Capital cities have been the seat of political power and central stage for their state’s political conflicts and rituals throughout the ages. In the modern era, they provide symbols for and confer meaning to the state, thereby contributing to the “invention” of the nation. Capitals capture the imagination of natives, visitors and outsiders alike, yet also express the outcomes of power struggles within the political systems in which they operate. This volume addresses the reciprocal relationships between identity, regime formation, urban planning, and public architecture in the Western world. It examines the role of urban design and architecture in expressing (or hiding) ideological beliefs and political agenda. Case studies include “old” capitals such as Rome, Vienna, Berlin and Warsaw; “new” ones such as Washington DC, Ottawa, Canberra, Ankara, Bonn, and Brasília; and the “European” capital Brussels. Each case reflects the authors’ different disciplinary backgrounds in architecture, history, political science, and urban studies, demonstrating the value of an interdisciplinary approach to studying cities.
Subjects: Urban Studies General History
Journey to the End of Italy
Federico Fellini is often considered a disengaged filmmaker, interested in self-referential dreams and grotesquerie rather than contemporary politics. This book challenges that myth by examining the filmmaker’s reception in Italy, and by exploring his films in the context of significant political debates. By conceiving Fellini’s cinema as an individual expression of the nation’s “mythical biography,” the director’s most celebrated themes and images — a nostalgia for childhood, unattainable female figures, fantasy, the circus, carnival — become symbols of Italy’s traumatic modernity and perpetual adolescence.
Subject: Film Studies
European Regions and Boundaries
A Conceptual History
Mishkova, D. & Trencsényi, B. (eds)
It is difficult to speak about Europe today without reference to its constitutive regions—supra-national geographical designations such as “Scandinavia,” “Eastern Europe,” and “the Balkans.” Such formulations are so ubiquitous that they are frequently treated as empirical realities rather than a series of shifting, overlapping, and historically constructed concepts. This volume is the first to provide a synthetic account of these concepts and the historical and intellectual contexts in which they emerged. Bringing together prominent international scholars from across multiple disciplines, it systematically and comprehensively explores how such “meso-regions” have been conceptualized throughout modern European history.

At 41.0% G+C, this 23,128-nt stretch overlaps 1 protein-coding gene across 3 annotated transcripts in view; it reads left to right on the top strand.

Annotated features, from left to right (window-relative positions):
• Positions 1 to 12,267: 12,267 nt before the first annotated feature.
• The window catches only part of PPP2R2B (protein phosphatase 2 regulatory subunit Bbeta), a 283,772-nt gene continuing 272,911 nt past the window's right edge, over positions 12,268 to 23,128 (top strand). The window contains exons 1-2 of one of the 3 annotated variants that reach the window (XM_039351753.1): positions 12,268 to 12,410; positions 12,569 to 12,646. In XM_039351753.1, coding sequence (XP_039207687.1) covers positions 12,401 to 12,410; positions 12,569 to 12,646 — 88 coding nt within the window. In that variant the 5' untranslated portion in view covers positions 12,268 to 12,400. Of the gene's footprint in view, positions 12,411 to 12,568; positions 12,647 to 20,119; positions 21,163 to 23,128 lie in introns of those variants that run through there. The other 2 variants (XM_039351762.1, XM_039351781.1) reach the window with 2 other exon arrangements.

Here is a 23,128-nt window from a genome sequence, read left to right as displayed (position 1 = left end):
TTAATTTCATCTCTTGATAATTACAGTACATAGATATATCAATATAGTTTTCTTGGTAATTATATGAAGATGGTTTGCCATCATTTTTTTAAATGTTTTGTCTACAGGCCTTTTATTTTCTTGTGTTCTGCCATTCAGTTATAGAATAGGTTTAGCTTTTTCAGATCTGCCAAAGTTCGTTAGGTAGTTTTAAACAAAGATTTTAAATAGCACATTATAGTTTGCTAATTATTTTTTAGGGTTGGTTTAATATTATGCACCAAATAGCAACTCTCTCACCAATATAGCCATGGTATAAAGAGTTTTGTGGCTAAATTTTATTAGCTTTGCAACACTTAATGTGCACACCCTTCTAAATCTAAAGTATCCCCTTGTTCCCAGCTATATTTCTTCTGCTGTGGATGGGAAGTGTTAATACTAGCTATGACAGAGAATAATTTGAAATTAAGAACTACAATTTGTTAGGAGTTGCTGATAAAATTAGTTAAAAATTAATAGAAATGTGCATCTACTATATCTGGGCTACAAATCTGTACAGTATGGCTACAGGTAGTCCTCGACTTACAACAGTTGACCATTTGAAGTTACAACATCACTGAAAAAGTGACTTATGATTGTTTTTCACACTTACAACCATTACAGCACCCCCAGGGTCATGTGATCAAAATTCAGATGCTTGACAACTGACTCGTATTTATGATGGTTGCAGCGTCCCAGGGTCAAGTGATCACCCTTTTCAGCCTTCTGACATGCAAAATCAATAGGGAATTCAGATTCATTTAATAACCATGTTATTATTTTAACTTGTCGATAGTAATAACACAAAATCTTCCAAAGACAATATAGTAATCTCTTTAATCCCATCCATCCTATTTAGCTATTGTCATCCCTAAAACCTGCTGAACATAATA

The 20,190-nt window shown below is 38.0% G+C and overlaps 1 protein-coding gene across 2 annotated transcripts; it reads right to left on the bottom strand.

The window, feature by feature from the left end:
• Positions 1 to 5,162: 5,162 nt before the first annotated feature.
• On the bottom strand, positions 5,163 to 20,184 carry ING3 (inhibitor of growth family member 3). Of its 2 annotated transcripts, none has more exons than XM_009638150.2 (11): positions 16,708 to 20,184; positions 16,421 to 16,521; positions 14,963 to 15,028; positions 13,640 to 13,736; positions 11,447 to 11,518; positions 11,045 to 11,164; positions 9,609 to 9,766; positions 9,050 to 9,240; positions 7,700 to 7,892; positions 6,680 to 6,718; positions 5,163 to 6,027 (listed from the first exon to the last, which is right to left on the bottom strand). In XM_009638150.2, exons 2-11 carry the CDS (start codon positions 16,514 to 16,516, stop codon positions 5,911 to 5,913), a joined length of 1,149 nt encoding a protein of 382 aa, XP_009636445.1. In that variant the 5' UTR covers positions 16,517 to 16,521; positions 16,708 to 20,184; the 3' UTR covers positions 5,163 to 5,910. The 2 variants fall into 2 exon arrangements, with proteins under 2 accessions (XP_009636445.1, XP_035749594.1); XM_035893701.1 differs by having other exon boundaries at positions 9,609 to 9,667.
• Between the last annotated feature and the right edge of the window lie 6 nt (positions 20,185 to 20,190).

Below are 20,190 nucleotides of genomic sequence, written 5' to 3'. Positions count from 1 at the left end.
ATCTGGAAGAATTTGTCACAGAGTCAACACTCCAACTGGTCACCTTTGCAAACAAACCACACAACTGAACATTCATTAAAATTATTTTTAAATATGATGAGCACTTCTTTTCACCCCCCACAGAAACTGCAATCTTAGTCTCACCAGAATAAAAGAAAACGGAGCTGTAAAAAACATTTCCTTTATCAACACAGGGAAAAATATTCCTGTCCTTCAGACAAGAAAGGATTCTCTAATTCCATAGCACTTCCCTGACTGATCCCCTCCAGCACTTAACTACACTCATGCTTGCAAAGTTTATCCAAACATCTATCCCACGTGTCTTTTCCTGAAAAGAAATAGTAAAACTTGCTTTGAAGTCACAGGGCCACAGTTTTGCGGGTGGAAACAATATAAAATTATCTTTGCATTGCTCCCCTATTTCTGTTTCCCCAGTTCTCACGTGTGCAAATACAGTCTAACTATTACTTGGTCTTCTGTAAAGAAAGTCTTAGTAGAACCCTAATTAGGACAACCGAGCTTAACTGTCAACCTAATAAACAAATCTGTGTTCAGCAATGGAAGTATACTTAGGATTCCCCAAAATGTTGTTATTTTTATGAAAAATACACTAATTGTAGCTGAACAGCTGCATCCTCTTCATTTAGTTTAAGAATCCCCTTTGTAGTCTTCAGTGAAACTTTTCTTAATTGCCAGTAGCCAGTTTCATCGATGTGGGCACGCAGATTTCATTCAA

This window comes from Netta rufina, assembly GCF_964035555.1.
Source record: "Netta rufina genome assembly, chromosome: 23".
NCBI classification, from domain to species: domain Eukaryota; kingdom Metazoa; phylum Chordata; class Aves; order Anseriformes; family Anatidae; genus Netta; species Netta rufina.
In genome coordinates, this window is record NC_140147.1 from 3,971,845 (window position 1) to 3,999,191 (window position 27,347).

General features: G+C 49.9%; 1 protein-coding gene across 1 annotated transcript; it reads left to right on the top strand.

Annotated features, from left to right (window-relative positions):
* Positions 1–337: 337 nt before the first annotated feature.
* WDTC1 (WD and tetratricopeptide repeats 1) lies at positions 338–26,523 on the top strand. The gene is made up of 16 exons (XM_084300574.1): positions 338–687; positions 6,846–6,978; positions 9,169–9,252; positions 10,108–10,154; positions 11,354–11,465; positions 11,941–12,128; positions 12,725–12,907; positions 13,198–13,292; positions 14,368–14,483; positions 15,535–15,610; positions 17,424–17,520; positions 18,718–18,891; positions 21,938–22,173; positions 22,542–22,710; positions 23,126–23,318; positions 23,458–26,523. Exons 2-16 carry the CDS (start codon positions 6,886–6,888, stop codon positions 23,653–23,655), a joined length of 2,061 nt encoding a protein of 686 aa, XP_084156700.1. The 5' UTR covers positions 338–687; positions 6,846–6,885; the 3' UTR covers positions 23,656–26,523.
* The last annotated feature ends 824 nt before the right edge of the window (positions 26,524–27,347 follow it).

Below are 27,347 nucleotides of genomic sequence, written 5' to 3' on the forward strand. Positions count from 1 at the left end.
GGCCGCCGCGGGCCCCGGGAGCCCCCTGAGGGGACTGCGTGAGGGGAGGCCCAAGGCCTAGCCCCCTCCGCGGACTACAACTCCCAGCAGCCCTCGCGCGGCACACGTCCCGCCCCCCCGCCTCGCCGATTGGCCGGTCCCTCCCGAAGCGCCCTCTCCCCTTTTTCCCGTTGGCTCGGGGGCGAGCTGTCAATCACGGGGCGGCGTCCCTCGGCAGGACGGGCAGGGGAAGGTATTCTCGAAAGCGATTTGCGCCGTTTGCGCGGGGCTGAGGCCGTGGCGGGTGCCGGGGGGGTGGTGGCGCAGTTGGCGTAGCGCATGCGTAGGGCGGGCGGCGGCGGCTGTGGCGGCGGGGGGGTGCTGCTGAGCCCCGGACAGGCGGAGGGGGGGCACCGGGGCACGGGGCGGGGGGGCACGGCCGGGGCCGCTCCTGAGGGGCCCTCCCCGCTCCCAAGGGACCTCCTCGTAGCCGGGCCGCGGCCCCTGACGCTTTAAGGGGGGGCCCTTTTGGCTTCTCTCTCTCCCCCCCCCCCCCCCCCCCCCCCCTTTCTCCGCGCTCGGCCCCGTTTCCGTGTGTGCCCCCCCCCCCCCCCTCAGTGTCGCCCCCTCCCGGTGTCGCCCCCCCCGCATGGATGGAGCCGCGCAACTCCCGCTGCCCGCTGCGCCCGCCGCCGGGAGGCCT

Subjects: General History General Geography
Girlhood and the Politics of Place
Mitchell, C. & Rentschler, C. (eds)
Examining context-specific conditions in which girls live, learn, work, play, and organize deepens the understanding of place-making practices of girls and young women worldwide. Focusing on place across health, literary and historical studies, art history, communications, media studies, sociology, and education allows for investigations of how girlhood is positioned in relation to interdisciplinary and transnational research methodologies, media environments, geographic locations, history, and social spaces. This book offers a comprehensive reading on how girlhood scholars construct and deploy research frameworks that directly engage girls in the research process.
Subjects: Gender Studies General Anthropology
Shaping the Novel
Receptions of the Essais
Mitchell, C. T. & Côté, P. R.
The dialogue between form and message is intrinsic to the novel as genre. Yet the strength of that discourse has been shaken in the twentieth century by an increasing doubt about affirmations of any kind and a growing awareness of the relativity of knowledge and perception. The novel reflects this intellectual current by turning its glance inward to mediate on the creative act as a form of self-contained assertion of its own particular significance. The three writers on whom this study focuses, all major twentieth century authors, were chosen because they can be considered as important representatives of this novelistic self-consciousness. Building on André Malraux's vision of the colloquium as an open-ended verbal interchange, this study calls upon the voices of Anne Hérbert and Patrick Modiano to enter into a dialogue on novelistic form.
Subject: General Cultural Studies
The Great Train Race
Railways and the Franco-German Rivalry, 1815-1914
From their origins, railways produced an intense competition between the two major continental systems in France and Germany. Fitting a new technology into existing political institutions and social habits, these two nations became inexorably involved in industrial and commercial rivalry that eventually escalated into the armed conflict of 1914. Based on many years of research in French and German archives, this study examines the adaptation of railroads and steam engines from Britain to the continent of Europe after the Napoleonic age. A fascinating example of how the same technology, borrowed at the same time from the same source, was assimilated differently by the two continental powers, this book offers a groundbreaking analysis of the crossroads of technology and politics during the first Industrial Revolution.
The History of an Occupation, 1940-1944